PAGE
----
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Conference asks: Where does science belong?


April 05, 2010

Remember life before iPhones and Viagra?  It’s easy to think about science and technology as nothing more than the march of gadgets and drugs, but they can transform society to its roots – without anyone’s permission, and in ways that no one can possibly predict.

We are utterly dependent on science and technology, from high-speed communication and high-tech agriculture to health technologies and systems for delivering energy and water. But when we think about debates over genetically modified foods, climate change, cloning, and medication for school children and for aging baby boomers, it’s obvious that we are not very well prepared to govern the implications of our dependence.

Great challenges loom before us, wrought by rapid and continuing social change and catalyzed by discovery and innovation. The transformative potential of science and technology tests our ability to understand and shape our common destiny. In his inaugural address, President Barack Obama promised to “restore science to its rightful place” in U.S. society. But where is that place? How do we find it in an ever more complex, uncertain, and politically, socially and culturally diverse world? And is the rightful place of science also the place that assures the best outcomes for all of us?

The Consortium for Science, Policy and Outcomes (CSPO) at ASU will bring scientists, scholars, engineers, decision makers and the public together to explore these questions and the way forward at its conference “The Rightful Place of Science?” at the Tempe Mission Palms, May 16-19.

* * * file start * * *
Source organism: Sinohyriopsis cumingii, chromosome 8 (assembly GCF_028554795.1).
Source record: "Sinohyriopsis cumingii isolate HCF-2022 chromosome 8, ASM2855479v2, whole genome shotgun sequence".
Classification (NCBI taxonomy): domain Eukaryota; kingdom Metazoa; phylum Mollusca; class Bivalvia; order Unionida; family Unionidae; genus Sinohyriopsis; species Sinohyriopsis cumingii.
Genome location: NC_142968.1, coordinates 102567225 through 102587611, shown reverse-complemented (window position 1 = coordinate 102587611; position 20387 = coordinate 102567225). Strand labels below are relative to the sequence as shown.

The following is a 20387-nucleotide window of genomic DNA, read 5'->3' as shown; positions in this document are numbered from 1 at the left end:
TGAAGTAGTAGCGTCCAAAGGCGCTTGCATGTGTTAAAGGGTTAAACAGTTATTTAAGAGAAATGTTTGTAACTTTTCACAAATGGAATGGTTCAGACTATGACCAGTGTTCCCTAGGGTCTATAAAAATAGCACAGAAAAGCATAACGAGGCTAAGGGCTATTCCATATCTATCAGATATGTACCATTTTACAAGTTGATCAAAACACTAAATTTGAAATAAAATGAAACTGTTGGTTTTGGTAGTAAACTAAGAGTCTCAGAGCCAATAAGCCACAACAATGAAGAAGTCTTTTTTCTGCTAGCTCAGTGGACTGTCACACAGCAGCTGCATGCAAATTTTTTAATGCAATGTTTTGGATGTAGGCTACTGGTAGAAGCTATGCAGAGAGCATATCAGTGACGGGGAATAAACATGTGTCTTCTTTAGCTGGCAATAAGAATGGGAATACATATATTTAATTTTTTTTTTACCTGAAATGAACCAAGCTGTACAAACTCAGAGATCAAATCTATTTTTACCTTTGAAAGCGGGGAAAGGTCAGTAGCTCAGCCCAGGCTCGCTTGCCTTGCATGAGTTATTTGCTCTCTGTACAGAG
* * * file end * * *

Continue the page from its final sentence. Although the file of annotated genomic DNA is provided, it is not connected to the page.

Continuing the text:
It promises to be unlike traditional conferences that usually rely on a “top down” model of information flow. Amid art, music, literature, media, humor and the unexpected – this conference will focus on discussion and interaction to begin to map the place of science and technology in society and how, in turn, we can best deal with the perpetually unfolding implications of our own ingenuity.

“At the end of this conference, we hope to have built a strengthened community of engaged scholars, practitioners and citizens committed to ongoing discussions, research, education and action aimed at harnessing science and technology to the core values of a democratic society,” said Lori Hidinger, CSPO managing director.

To arouse thinking and provoke dialogue, “The Rightful Place of Science?” will feature an uncommon mix of perspectives from such speakers as Monsignor Marcelo Sánchez Sorondo, chancellor of the Pontifical Academy of Sciences at the Vatican; Gina Kolata, science writer at the New York Times; and Michael Crow, president of Arizona State University.